The University of Iowa

Ambassador Rapp visits UI to speak about global justice April 3

April 6th, 2012

Stephen J. Rapp of Iowa, the ambassador-at-large heading the Office of Global Criminal Justice in the U.S. Department of State, will give a lecture titled "Diplomacy for Global Justice: The tools for establishing truth, accountability and reconciliation after the commission of mass atrocities." Rapp will speak at 7 p.m. Tuesday, April 3, in the South Room of the Iowa Memorial Union.

Stephen J. Rapp

The lecture is free and open to the public and will be followed by a reception. The University of Iowa Center for Human Rights in UI International Programs, the UI College of Law, and the Iowa City Foreign Relations Council (ICFRC), also a community partner with UI International Programs, are sponsoring the event.

Rapp was appointed by President Barack Obama, confirmed by the senate, and assumed his duties on Sept. 8, 2009. Prior to his appointment, Rapp served as prosecutor of the special court for Sierra Leone beginning in January 2007, responsible for leading the prosecutions of former Liberian President Charles Taylor and other persons alleged to bear the greatest responsibility for the atrocities committed during the civil war in Sierra Leone. During his tenure in Sierra Leone, his office won the first convictions in history for recruitment and use of child soldiers and for sexual slavery and forced marriage as crimes under international humanitarian law.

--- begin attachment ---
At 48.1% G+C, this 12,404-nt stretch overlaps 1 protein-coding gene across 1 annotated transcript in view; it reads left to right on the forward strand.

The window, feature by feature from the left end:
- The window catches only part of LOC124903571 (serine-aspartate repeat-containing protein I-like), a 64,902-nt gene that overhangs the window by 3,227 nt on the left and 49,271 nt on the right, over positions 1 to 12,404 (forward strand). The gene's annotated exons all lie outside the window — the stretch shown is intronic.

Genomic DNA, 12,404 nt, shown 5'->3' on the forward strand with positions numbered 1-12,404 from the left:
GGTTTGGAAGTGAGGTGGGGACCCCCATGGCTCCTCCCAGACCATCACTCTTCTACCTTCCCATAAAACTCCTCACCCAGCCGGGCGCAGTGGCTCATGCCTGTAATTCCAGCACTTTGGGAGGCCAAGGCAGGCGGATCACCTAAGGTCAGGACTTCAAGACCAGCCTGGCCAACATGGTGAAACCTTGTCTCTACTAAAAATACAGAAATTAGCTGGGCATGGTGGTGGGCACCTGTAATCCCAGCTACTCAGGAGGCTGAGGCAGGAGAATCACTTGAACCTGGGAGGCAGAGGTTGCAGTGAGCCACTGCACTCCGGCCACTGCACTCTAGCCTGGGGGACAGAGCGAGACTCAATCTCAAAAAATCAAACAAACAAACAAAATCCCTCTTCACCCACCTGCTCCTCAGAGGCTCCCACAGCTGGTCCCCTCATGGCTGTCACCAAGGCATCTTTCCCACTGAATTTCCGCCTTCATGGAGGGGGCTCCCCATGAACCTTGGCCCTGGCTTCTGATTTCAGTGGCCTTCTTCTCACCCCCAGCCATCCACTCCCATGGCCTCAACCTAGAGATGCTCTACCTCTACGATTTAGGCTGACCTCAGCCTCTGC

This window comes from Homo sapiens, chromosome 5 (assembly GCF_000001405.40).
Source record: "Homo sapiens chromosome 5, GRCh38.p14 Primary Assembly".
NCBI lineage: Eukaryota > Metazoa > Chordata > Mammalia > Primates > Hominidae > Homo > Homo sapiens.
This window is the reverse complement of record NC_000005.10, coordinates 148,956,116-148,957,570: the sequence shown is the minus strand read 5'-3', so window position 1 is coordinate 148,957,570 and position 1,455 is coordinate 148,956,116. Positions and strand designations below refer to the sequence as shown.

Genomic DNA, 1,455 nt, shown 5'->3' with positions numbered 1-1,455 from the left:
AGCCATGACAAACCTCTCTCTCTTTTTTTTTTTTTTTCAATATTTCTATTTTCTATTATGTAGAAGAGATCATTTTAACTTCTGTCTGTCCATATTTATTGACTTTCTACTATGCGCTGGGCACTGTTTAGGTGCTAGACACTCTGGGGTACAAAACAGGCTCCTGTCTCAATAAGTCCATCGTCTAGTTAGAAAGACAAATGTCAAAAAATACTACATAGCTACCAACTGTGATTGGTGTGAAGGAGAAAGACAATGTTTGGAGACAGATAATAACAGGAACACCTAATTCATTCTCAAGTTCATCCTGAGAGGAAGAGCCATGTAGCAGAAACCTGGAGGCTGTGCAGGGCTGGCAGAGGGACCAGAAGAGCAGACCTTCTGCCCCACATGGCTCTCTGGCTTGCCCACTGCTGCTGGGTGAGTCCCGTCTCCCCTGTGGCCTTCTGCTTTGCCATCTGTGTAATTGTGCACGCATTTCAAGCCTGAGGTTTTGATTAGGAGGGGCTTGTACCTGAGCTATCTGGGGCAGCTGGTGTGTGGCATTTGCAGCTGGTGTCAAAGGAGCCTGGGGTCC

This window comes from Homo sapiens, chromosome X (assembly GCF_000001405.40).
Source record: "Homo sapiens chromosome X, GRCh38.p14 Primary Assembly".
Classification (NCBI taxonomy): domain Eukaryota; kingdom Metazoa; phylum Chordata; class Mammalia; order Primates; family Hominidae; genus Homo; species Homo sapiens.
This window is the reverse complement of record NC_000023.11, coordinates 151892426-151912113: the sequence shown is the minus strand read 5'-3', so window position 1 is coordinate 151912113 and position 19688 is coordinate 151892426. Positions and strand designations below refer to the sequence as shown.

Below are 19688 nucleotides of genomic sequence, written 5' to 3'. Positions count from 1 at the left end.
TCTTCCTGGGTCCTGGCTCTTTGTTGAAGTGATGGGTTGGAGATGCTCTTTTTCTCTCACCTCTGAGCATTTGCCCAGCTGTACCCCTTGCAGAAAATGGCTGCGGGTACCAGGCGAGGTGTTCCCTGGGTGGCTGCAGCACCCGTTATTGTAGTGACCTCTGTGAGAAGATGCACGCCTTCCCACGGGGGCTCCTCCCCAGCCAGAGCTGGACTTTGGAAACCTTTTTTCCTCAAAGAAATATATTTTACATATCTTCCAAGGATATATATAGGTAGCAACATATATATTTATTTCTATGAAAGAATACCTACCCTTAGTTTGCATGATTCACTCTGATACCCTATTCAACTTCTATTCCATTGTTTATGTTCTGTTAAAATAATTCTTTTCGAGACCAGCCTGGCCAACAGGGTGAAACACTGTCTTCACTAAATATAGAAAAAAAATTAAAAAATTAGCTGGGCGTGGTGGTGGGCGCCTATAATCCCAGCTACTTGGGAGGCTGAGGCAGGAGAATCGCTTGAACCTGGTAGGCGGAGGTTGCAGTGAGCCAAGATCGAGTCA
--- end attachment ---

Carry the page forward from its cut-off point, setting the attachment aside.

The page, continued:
From 2001 to 2007, Rapp served as senior trial attorney and chief of prosecutions at the International Criminal Tribunal for Rwanda, personally heading the trial team that achieved convictions of the principals of RTLM radio and Kangura newspaper—the first in history for leaders of the mass media for the crime of direct and public incitement to commit genocide.

Rapp was United States Attorney in the Northern District of Iowa from 1993 to 2001, where his office won historic convictions under the firearms provision of the Violence Against Women Act and the serious violent offender provision of the 1994 Crime Act.

Prior to his tenure as U.S. Attorney, he worked as an attorney in private practice and served as staff director of the U.S. Senate Judiciary Subcommittee on Juvenile Delinquency and as an elected member of the Iowa Legislature. He received his Bachelor of Arts degree from Harvard College in 1971. He attended Columbia and Drake Law Schools and received his Juris Doctorate degree from Drake in 1974.

For more information or special accommodations to attend this event, contact Liz Crooks at 319-335-3900 or or Amy Weismann at 319-335-0483 or, both in the UI Center for Human Rights.